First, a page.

Lecture 2a
Download
1 / 97

Lecture 2A - PowerPoint PPT Presentation


  • 95 Views
  • Uploaded on

Lecture 2A. Fluid & electrolytes (Chapter 7) Integumentary System (chapters 44-46). Homeostasis. The body’s tendency to maintain a state of physiologic balance in constantly changing conditions. Body Fluids. Volume Electrolyte composition pH.

loader
I am the owner, or an agent authorized to act on behalf of the owner, of the copyrighted work described.
capcha
Download Presentation

PowerPoint Slideshow about ' Lecture 2A' - hyacinth-everett


An Image/Link below is provided (as is) to download presentation

Download Policy: Content on the Website is provided to you AS IS for your information and personal use and may not be sold / licensed / shared on other websites without getting consent from its author.While downloading, if for some reason you are not able to download a presentation, the publisher may have deleted the file from their server.


- - - - - - - - - - - - - - - - - - - - - - - - - - E N D - - - - - - - - - - - - - - - - - - - - - - - - - -
Presentation Transcript
Lecture 2a

Lecture 2A

Fluid & electrolytes (Chapter 7)

Integumentary System (chapters 44-46)


Homeostasis
Homeostasis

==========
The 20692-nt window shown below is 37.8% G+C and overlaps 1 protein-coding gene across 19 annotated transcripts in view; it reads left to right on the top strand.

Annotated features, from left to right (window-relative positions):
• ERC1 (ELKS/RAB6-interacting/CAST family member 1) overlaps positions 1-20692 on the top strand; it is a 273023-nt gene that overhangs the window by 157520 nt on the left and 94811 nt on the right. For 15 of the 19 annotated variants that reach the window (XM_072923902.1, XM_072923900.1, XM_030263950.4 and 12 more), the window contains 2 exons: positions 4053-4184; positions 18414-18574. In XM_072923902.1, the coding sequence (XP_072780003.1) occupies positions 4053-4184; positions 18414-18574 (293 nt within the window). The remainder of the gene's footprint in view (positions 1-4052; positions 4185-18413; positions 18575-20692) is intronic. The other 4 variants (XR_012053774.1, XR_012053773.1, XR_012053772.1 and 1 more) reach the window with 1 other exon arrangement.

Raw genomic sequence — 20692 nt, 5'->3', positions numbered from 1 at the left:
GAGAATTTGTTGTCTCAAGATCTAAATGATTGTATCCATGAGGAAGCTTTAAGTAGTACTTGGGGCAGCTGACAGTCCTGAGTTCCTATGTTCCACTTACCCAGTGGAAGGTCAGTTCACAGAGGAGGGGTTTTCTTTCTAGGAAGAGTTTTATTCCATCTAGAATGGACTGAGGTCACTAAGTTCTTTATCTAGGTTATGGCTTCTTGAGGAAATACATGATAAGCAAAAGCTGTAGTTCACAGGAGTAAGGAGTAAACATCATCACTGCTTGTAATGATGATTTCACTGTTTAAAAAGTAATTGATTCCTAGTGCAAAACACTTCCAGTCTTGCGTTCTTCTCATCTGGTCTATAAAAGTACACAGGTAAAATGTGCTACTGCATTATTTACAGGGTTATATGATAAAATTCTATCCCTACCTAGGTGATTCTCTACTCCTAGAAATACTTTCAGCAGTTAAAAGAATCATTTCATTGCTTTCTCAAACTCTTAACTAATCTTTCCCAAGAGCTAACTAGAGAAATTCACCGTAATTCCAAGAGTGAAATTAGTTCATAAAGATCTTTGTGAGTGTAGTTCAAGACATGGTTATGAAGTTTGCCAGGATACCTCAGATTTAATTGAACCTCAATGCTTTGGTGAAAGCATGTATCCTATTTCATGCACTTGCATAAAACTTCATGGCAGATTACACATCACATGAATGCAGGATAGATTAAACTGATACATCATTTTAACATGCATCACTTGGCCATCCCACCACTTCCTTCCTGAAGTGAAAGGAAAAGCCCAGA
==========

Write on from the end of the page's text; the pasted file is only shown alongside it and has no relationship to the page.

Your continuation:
• The body’s tendency to maintain a state of physiologic balance in constantly changing conditions.


Body fluids
Body Fluids

  • Volume

  • Electrolyte composition

  • pH


What is the primary component of body fluid
What is the primary component of body fluid?

  • Red blood cells

  • White blood cells

  • Electrolytes (i.e. sodium, potassium, calcium, etc.)

  • Water

  • Oxygen


Water
Water

  • 60% of body weight is water

  • Elderly 

  • 45 – 50% of body weight is water


Water in out
Water in & out

  • Water intake and output should be about equal.

  • Average daily intake/output

    • 2500 mL

  • Table 7-1 pg 101


Electrolytes
Electrolytes

  • Substances that dissociate in solution to form ions.

  • Ion =

    • Electrically charged particle


Function of electrolytes
Function of Electrolytes

  • Regulate water

  • Neuro-muscular activity


Key electrolytes
Key electrolytes

  • Sodium (Na)

    • 135-145 mEq/L

  • Potassium (K+)

    • 3.5 – 5.3 mEq/L

  • Calcium (Ca)

    • 4.5 – 5.5 mEq/L

  • Magnesium (Mg)

    • 1.5 – 2.4 mEq/L

  • Chloride (Cl-)

    • 95 – 105 mEq/L


Distribution of body fluid
Distribution of Body Fluid

  • Intracellular fluid (ICF)

    • Fluid inside the cells

    • 40% of body weight

  • Extracellular fluid (ECF)

    • Outside of cells

    • 20% body fluid

    • Where?

      • Interstitial fluid

        • Between the cells

      • Intravascular fluid

        • In the blood vessels

      • Transcellular

        • Body fluids


Body fluid movement
Body Fluid Movement

  • Compartments separated by selectively permeable membranes

  • 4 ways to move

    • Osmosis

    • Diffusion

    • Filtration

    • Active transport


Osmosis
Osmosis